Dressing for Court

Updated: Jun 4, 2019

How to look presentable for your court appearance.

Going to court can be a nail-biting experience for anyone, especially if you’re doing it without an attorney. One of the best ways to ease your pre-court jitters is to present yourself in the best light possible. This means dressing your best. You can actually trick yourself into being more confident than you feel by dressing up for an occasion. It’s classic “fake it until you make it” logic, and it works.

The courtroom has a reputation for being an overly formal, stuffy place. While the formality of court should be respected, it’s nothing to be feared. The best court attire is business casual; a nice pair of slacks and dress shirt or a nice dress will do just fine. If you don’t have any clothes to fit this bill, don't worry. Wear the best you have, even if that means clean jeans and a T-shirt.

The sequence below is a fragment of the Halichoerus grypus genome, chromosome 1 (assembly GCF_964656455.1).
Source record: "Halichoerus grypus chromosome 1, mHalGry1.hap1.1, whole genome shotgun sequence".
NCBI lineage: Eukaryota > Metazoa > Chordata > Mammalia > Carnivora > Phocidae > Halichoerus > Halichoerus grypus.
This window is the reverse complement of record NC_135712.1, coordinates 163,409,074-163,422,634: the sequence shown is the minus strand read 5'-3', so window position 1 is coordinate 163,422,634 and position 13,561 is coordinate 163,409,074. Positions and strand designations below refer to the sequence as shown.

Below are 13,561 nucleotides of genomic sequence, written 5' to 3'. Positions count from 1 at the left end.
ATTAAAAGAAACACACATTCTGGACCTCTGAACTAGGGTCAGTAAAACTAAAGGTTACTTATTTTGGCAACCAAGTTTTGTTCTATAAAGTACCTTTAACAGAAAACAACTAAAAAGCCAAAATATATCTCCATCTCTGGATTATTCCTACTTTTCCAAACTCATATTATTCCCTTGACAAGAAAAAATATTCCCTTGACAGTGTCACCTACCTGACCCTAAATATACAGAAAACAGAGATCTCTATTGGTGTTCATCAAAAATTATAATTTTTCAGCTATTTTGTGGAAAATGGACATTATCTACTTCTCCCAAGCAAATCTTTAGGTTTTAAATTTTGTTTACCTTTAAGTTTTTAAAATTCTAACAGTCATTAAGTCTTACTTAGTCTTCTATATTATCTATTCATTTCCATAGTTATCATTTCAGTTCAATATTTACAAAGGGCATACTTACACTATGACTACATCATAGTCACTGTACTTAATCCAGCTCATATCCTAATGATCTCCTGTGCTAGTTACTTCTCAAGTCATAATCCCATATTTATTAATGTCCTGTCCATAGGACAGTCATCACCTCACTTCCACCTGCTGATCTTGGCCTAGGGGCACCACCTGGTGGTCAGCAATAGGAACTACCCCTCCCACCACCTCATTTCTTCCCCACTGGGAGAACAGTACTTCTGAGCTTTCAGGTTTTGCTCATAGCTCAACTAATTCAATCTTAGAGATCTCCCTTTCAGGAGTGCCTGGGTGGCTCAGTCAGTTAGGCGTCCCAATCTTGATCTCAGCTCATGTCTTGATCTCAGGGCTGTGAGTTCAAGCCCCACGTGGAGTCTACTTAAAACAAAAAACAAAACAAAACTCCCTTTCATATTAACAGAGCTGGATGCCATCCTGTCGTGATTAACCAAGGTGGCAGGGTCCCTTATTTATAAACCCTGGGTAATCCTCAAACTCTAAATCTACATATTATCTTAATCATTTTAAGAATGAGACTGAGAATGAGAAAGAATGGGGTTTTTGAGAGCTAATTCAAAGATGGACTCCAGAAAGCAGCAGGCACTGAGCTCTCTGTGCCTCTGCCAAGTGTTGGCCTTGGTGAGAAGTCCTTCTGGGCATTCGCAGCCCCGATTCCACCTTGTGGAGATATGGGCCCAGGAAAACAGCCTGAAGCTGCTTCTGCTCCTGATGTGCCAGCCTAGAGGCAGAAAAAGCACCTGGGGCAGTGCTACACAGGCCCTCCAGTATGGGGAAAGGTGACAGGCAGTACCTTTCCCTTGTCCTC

Here are a few tips on what to wear to court.

Your clothes should always be clean when you go to court. Dressing nice for court shows that you take your matter seriously.

What to Wear:

  • Your best clothes - Make sure your clothes are clean and fit you properly – nothing too big and nothing too small.

  • Do your hair - Your hair needs to be clean and kept just like your clothes. You don’t want to look like you just rolled out of bed.

  • Shower before court - you want to be as clean as your clothes.

Your holey jeans may be appropriate to wear out with your friends, but they are too casual for court.

What NOT to Wear:

  • No hats, sunglasses, or offensive logos

  • Avoid strong odors – perfume, cologne, alcohol, marijuana

Light perfume and cologne is okay, but the scent of alcohol or marijuana is not. Smelling like alcohol or marijuana makes you look unprofessional, and it destroys your credibility with the judge. You also need to remember that you will be in a confined space with other people and should be courteous to their senses.

If you have questions about what to wear to court, follow this simple rule:

If you would wear it to the beach, don’t wear it to court.

© 2019 by VLP - Volunteer Lawyers Program